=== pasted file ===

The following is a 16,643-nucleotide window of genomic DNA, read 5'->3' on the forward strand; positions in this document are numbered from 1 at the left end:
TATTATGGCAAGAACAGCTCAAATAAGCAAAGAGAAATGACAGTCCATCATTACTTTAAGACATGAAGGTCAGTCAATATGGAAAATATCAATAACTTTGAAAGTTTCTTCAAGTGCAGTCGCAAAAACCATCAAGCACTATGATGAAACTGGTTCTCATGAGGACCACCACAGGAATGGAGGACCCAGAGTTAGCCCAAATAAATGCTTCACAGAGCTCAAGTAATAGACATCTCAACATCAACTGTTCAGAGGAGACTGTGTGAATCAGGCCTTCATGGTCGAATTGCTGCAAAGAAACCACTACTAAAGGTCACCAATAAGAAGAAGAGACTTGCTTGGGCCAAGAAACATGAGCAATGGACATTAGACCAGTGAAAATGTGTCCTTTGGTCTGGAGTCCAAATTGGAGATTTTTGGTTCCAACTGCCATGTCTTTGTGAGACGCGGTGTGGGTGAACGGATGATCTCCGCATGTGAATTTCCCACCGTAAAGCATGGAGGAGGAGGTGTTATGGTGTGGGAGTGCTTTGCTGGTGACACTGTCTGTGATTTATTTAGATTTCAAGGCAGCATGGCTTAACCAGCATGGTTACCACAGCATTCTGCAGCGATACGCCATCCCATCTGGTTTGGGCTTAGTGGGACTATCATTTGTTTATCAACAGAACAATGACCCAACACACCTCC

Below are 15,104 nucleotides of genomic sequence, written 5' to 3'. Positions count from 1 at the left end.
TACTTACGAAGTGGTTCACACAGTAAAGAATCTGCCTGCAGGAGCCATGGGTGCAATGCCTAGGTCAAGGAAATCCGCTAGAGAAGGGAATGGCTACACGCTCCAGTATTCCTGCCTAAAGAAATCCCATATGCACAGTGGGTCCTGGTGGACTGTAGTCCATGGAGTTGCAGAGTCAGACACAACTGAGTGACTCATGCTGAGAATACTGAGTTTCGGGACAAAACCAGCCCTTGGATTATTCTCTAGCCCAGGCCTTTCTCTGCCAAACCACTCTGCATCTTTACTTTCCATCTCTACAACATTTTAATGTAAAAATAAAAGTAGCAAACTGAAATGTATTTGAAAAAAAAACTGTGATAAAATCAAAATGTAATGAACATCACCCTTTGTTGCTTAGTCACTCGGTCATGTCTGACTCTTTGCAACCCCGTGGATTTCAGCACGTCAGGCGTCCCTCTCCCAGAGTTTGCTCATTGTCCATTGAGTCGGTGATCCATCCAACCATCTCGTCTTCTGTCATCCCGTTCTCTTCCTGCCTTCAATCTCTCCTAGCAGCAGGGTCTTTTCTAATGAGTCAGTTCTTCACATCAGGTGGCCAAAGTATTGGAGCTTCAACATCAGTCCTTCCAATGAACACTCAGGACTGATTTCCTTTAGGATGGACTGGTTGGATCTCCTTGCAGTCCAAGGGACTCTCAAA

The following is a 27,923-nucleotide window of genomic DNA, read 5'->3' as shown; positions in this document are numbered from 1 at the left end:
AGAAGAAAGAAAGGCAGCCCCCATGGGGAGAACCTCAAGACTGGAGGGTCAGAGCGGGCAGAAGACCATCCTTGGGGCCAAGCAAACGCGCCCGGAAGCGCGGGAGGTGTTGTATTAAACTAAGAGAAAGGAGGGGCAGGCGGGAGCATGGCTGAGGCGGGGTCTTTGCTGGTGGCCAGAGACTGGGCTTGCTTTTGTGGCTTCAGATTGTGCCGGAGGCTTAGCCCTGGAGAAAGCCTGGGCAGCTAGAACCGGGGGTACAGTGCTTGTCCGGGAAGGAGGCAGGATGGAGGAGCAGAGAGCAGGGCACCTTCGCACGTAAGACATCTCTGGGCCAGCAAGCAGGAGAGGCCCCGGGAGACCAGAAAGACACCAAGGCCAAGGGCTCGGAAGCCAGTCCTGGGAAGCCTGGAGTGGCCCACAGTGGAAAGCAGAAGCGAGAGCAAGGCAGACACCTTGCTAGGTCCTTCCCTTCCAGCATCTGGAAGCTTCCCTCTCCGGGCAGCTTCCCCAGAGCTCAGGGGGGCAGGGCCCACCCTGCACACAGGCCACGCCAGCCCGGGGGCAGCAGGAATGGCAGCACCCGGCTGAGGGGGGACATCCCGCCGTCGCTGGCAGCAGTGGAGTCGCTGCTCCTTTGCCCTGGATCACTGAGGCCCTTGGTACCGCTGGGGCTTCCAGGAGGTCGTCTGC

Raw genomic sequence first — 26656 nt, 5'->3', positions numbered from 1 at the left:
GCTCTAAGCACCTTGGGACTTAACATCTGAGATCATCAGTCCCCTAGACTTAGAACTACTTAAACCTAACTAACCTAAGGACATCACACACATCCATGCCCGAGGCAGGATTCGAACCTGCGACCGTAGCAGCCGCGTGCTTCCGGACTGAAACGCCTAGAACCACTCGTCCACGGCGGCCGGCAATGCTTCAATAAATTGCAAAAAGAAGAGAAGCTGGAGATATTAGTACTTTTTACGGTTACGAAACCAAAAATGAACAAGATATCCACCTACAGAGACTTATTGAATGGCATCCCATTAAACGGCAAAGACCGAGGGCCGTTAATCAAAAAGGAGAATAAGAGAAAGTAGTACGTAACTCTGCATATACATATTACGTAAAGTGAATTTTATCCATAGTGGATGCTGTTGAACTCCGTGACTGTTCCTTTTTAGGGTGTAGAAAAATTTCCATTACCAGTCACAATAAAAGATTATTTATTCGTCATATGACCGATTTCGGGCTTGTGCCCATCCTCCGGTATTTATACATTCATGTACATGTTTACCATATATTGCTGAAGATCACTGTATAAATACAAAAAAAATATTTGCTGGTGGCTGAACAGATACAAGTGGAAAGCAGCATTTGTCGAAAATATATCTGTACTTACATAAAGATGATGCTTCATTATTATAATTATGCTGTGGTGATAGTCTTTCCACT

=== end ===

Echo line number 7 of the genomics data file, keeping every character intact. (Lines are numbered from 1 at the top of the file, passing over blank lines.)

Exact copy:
Raw genomic sequence first — 26656 nt, 5'->3', positions numbered from 1 at the left: